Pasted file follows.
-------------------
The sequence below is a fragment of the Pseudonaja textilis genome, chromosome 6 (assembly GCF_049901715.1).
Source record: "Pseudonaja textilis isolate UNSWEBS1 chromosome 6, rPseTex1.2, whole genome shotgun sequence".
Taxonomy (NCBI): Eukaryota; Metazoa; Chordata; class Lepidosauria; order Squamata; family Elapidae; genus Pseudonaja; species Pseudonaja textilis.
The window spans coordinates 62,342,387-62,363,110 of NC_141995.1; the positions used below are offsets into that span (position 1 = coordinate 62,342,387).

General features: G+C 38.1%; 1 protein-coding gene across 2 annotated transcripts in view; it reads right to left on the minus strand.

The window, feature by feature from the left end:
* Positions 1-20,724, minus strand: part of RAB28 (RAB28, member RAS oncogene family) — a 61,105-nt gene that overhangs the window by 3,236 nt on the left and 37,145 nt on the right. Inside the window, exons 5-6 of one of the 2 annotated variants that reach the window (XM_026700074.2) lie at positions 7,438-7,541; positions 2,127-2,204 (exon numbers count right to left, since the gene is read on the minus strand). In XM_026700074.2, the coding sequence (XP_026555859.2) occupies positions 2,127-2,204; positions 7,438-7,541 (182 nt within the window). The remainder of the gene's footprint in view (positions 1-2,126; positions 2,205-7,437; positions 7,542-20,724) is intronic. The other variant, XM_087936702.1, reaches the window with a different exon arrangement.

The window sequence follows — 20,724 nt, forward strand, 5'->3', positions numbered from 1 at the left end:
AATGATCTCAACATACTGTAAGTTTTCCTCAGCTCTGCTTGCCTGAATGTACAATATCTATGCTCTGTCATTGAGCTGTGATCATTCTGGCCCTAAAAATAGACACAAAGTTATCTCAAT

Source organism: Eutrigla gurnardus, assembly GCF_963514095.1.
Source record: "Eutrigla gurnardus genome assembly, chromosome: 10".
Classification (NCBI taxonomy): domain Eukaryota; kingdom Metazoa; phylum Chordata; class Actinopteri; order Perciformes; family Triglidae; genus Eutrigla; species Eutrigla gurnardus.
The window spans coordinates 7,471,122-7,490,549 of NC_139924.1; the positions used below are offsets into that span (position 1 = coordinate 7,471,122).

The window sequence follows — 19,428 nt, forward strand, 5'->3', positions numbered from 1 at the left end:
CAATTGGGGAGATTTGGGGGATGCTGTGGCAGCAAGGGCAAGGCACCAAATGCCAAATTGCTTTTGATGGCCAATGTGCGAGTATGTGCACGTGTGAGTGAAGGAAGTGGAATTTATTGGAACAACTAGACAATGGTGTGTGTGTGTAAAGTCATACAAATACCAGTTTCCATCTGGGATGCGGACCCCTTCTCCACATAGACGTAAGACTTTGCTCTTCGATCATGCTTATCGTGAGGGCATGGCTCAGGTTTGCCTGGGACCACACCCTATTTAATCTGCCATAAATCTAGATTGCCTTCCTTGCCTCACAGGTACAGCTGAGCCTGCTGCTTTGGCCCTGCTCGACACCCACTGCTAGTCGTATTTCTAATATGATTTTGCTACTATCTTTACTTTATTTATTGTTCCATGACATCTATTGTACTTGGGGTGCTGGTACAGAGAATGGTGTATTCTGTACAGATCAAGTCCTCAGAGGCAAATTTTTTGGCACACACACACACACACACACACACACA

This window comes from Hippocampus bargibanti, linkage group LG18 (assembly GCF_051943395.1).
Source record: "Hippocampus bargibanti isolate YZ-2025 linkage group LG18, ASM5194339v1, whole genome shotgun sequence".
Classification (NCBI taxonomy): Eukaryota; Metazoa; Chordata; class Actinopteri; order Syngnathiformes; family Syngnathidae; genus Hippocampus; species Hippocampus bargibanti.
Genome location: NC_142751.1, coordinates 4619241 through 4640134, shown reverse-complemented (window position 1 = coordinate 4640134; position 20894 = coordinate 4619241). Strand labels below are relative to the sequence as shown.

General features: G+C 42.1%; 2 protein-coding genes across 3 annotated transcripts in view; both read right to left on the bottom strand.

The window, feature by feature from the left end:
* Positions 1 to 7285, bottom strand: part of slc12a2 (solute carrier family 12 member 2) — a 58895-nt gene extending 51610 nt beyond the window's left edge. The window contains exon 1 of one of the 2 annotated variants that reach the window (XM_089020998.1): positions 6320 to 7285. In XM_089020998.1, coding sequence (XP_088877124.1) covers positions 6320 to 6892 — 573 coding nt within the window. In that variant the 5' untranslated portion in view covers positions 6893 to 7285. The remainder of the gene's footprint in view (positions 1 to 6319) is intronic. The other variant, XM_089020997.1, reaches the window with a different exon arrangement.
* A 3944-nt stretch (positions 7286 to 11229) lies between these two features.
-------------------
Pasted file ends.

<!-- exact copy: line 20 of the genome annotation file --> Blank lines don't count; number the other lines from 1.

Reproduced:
General features: G+C 42.1%; 2 protein-coding genes across 3 annotated transcripts in view; both read right to left on the bottom strand.